Display Multiple Charts on a Single Chart Sheet

SAN FRANCISCO (05/01/2000) - A Microsoft Corp. Excel chart can appear embedded in a worksheet or reside in a separate Chart sheet. Here's a trick for storing multiple charts on a single Chart sheet.

Create charts as usual, placing them in a worksheet. Select any blank cell in the worksheet and press ; this creates an empty Chart sheet to hold the embedded charts. Reactivate your worksheet, click an embedded chart, and select Chart*Location to display the Chart Location dialog box. Choose As object in, and specify the empty Chart sheet. Excel will transfer the embedded chart to your Chart sheet.

Select your remaining charts, and use Chart*Location to move them to the Chart sheet. Now you can arrange and size the charts any way you like. Putting multiple charts on a single Chart sheet lets you use the View*Sized with Window command (available when the Chart sheet is active) to scale the charts to the window size and dimensions. When the window is resized, the charts adjust to fill the window automatically.

Display a Worksheet Name

Can I create a formula to display the name of the worksheet? I'm familiar with Excel's CELL() function, but it shows the workbook's full path.

Ken Fernandez, Fremont, California

When you print a worksheet, you might want the sheet's name displayed in a cell in case you need to refer to the original sheet. Oddly, Excel does not offer a function that displays the sheet's name. As you noted, the CELL() function comes close. The formula =CELL("filename") displays the workbook's full path, along with the worksheet name.

The actual string "filename" is the required parameter.

For example, this formula might return something like C:\WINDOWS\Desktop\[Budget.xls]Sheet2. Getting Excel to return only the sheet name requires a more complex formula that strips off everything except the name of the sheet:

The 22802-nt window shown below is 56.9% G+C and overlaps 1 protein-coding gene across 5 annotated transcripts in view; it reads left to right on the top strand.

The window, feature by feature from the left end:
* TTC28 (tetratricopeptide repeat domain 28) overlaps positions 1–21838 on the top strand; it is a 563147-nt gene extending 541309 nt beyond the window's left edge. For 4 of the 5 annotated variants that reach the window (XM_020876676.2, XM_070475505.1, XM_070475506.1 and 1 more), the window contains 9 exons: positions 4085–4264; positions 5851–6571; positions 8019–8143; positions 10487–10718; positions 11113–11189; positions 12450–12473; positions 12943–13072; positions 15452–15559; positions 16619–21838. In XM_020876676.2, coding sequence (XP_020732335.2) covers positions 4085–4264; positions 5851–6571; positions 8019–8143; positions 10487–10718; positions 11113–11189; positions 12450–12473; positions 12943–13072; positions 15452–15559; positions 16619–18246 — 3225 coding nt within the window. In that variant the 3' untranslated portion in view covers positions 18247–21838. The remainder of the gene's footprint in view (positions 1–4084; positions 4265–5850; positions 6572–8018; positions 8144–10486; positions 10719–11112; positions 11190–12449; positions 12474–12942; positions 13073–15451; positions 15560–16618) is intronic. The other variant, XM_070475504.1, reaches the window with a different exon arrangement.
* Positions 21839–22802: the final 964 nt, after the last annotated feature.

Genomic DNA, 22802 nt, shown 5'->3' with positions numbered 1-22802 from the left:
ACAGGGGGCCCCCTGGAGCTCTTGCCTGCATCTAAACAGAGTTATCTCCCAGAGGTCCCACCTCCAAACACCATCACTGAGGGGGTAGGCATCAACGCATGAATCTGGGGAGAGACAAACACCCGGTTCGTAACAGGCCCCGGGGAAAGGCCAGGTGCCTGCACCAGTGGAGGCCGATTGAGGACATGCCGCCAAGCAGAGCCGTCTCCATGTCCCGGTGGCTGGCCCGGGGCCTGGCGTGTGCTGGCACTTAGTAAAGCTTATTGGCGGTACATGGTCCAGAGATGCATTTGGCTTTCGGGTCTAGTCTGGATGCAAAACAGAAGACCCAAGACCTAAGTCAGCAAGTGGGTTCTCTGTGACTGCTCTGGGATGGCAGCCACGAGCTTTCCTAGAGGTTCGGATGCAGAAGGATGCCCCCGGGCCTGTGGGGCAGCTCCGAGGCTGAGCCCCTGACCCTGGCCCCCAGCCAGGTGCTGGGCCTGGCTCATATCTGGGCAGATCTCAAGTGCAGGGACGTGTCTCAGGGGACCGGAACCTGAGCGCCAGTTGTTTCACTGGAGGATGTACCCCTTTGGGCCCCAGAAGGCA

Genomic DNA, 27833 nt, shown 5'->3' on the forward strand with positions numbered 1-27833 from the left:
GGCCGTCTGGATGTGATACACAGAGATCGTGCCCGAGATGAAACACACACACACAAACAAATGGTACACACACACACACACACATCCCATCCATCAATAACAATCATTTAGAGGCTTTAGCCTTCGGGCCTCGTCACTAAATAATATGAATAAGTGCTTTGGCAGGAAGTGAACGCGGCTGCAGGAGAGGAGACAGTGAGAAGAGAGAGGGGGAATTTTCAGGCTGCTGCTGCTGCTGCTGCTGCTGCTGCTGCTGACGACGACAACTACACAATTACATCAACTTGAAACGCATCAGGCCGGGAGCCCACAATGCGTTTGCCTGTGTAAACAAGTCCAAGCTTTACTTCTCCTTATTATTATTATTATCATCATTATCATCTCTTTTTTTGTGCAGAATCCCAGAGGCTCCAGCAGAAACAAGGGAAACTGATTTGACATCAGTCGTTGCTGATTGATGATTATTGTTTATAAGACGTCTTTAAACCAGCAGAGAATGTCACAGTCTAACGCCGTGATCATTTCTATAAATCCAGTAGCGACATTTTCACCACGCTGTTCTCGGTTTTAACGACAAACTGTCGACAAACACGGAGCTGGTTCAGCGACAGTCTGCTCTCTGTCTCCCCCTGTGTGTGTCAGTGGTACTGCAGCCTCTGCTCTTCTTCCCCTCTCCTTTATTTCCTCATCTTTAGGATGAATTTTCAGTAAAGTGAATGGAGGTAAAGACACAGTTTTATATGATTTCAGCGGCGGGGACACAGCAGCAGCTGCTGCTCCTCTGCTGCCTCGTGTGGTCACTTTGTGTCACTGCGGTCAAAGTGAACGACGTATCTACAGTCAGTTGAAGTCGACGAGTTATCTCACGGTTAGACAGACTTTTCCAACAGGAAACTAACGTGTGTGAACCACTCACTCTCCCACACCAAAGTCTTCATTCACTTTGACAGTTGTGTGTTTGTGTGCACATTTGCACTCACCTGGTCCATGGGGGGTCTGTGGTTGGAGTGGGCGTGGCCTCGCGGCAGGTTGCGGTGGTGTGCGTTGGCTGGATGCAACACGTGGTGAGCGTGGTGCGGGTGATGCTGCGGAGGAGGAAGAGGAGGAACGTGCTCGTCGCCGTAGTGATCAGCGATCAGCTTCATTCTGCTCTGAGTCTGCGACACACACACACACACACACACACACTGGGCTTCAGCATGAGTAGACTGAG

=MID(CELL("filename"),FIND("]",CELL("filename"))+1,LEN(CELL("filename"))-FIND("]",CELL("filename")))Color Marks the SpotExcel's conditional formatting feature (available in Excel 97 or later) offers an easy way to apply special formatting to cells if a particular condition is met. This feature is even more useful when you understand how to use a formula in your conditional formatting specification.

Conditional formatting highlights students who scored higher on the second test. This formatting is dynamic; if you change the test scores, the formatting adjusts automatically.

To apply conditional formatting, select range A2:C15 and choose Format*Conditional Formatting. The Conditional Formatting dialog box will appear with two input boxes. In the first box, choose Formula Is, press , and enter =$C2>$B2 (meaning, if C2 is greater than B2). Click Format and choose a format to distinguish the cells (I used yellow shading). Click OK, and the formatting will be applied.

The conditional formatting formula is evaluated for each cell in the range. The trick here is to use mixed cell references (the column references are absolute, but the row references are relative). To see how this works, activate any cell within the range and choose Format*Conditional Formatting so you can examine the conditional formatting formula for that cell. You'll find that cell A7, for example, uses this formula: =$C7>$B7.

Send questions and tips to john@j-walk.com. We pay $50 for published items.

Contributing Editor John Walkenbach is the author of Excel 2000 Formulas (IDG Books, 2000) and maintains The Spreadsheet Page (www.j-walk.com).

Too Many Sheets?

By default, each new Excel workbook begins life with three worksheets. You can, of course, add more sheets to the workbook or delete sheets you don't need. The unused sheets don't occupy additional memory or increase file size, but I generally don't like them in my workbooks. A better approach is to change the default. Select Tools*Options and click General in the Options dialog box. Then change the setting for 'Sheets in new workbook'. Now all new workbooks will have the number of sheets you specified.

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